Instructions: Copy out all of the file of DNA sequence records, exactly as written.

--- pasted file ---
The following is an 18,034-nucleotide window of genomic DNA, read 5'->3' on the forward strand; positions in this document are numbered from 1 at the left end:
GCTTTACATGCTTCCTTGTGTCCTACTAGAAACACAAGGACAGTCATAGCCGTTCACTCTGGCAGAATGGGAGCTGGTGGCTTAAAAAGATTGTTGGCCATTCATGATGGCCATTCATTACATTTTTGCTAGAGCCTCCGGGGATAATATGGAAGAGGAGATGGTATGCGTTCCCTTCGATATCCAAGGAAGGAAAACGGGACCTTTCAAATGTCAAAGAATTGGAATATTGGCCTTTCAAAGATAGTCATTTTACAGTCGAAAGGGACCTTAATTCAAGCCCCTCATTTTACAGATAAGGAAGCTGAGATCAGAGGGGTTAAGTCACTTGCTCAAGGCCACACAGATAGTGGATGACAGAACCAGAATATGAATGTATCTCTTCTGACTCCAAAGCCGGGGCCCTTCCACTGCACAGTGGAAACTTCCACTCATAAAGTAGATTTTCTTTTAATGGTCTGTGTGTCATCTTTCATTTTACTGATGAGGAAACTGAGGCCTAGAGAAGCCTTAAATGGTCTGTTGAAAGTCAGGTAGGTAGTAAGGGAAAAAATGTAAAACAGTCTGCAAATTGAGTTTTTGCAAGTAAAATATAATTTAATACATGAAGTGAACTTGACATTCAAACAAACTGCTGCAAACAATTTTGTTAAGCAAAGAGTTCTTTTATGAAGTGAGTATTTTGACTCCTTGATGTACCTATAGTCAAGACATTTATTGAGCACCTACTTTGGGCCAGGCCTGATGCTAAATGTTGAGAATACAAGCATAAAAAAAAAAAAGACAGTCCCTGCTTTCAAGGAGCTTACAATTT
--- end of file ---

The following is an 18,034-nucleotide window of genomic DNA, read 5'->3' on the forward strand; positions in this document are numbered from 1 at the left end:
GCTTTACATGCTTCCTTGTGTCCTACTAGAAACACAAGGACAGTCATAGCCGTTCACTCTGGCAGAATGGGAGCTGGTGGCTTAAAAAGATTGTTGGCCATTCATGATGGCCATTCATTACATTTTTGCTAGAGCCTCCGGGGATAATATGGAAGAGGAGATGGTATGCGTTCCCTTCGATATCCAAGGAAGGAAAACGGGACCTTTCAAATGTCAAAGAATTGGAATATTGGCCTTTCAAAGATAGTCATTTTACAGTCGAAAGGGACCTTAATTCAAGCCCCTCATTTTACAGATAAGGAAGCTGAGATCAGAGGGGTTAAGTCACTTGCTCAAGGCCACACAGATAGTGGATGACAGAACCAGAATATGAATGTATCTCTTCTGACTCCAAAGCCGGGGCCCTTCCACTGCACAGTGGAAACTTCCACTCATAAAGTAGATTTTCTTTTAATGGTCTGTGTGTCATCTTTCATTTTACTGATGAGGAAACTGAGGCCTAGAGAAGCCTTAAATGGTCTGTTGAAAGTCAGGTAGGTAGTAAGGGAAAAAATGTAAAACAGTCTGCAAATTGAGTTTTTGCAAGTAAAATATAATTTAATACATGAAGTGAACTTGACATTCAAACAAACTGCTGCAAACAATTTTGTTAAGCAAAGAGTTCTTTTATGAAGTGAGTATTTTGACTCCTTGATGTACCTATAGTCAAGACATTTATTGAGCACCTACTTTGGGCCAGGCCTGATGCTAAATGTTGAGAATACAAGCATAAAAAAAAAAAAGACAGTCCCTGCTTTCAAGGAGCTTACAATTT